It has been a century since President Porfirio Díaz lamented, "Poor Mexico, so far from God and so close to the United States!" Indeed, nowhere in the world do two countries share such strong connections and disparate economies.
The connections are physical, economic, cultural, and even familial. At the same time, differences in income, opportunity, and in the concentration of wealth are great. Across one of the world's longest and most important land borders, misconceptions abound in both directions.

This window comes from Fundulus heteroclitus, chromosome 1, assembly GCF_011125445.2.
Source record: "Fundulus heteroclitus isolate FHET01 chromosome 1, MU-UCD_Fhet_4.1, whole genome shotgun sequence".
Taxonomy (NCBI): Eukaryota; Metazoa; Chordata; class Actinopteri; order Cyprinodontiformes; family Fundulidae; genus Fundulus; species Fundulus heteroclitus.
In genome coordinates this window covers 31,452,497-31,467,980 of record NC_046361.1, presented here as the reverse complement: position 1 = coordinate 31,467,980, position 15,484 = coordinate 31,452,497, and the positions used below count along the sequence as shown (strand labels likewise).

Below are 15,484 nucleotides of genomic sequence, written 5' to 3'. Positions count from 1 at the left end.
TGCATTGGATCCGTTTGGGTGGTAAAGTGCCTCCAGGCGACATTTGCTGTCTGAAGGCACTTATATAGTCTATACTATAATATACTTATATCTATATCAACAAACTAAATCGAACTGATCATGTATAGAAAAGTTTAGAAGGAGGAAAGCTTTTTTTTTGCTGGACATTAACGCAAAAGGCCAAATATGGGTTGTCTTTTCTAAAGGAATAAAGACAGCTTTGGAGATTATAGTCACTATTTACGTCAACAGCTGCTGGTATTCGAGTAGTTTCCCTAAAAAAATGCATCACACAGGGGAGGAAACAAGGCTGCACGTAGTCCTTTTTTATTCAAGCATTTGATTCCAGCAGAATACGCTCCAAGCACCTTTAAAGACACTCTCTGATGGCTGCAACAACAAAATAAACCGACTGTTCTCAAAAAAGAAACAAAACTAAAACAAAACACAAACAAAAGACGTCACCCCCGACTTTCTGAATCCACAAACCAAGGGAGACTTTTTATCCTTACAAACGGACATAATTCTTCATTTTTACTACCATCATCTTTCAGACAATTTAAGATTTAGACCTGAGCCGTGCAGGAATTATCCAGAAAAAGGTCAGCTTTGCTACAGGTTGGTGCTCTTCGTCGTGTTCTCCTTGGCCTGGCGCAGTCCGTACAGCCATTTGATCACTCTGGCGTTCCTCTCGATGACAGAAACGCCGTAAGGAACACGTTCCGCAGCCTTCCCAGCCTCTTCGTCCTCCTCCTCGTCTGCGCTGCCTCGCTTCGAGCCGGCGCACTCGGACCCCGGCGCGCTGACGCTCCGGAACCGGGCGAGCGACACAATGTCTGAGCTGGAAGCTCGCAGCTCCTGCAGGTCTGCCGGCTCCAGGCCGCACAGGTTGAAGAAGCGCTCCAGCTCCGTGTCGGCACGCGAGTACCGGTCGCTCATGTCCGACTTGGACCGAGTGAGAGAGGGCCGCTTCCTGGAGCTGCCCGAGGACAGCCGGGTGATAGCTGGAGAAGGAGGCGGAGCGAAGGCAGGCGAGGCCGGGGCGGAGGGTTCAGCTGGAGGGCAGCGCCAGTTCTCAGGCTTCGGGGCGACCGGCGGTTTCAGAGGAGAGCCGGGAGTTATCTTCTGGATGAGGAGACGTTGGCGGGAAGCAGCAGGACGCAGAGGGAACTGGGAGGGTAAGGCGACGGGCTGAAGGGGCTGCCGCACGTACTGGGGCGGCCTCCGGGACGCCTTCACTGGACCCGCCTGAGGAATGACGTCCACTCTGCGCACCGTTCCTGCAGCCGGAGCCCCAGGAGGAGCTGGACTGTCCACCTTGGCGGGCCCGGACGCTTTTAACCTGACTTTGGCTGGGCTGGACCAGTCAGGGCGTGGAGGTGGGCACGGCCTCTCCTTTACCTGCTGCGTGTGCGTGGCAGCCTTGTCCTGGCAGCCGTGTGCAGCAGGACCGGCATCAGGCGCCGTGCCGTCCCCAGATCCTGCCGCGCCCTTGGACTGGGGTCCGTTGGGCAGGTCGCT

I have had the opportunity to travel in several parts of Mexico and to live from 1990 to 1997 in the border zone (Tucson, Arizona and Pharr, Texas). Recent stories, especially from some areas of the border, have left me sad and worried. On the occasion of President Obama's visit with President Felipe Calderon, Kai Ryssdal's interviews Council of Foreign Relations expert Shannon O'Neil. Describing the many dimensions of the binational relationship, she helps to keep the current turmoil -- important though it is -- in perspective.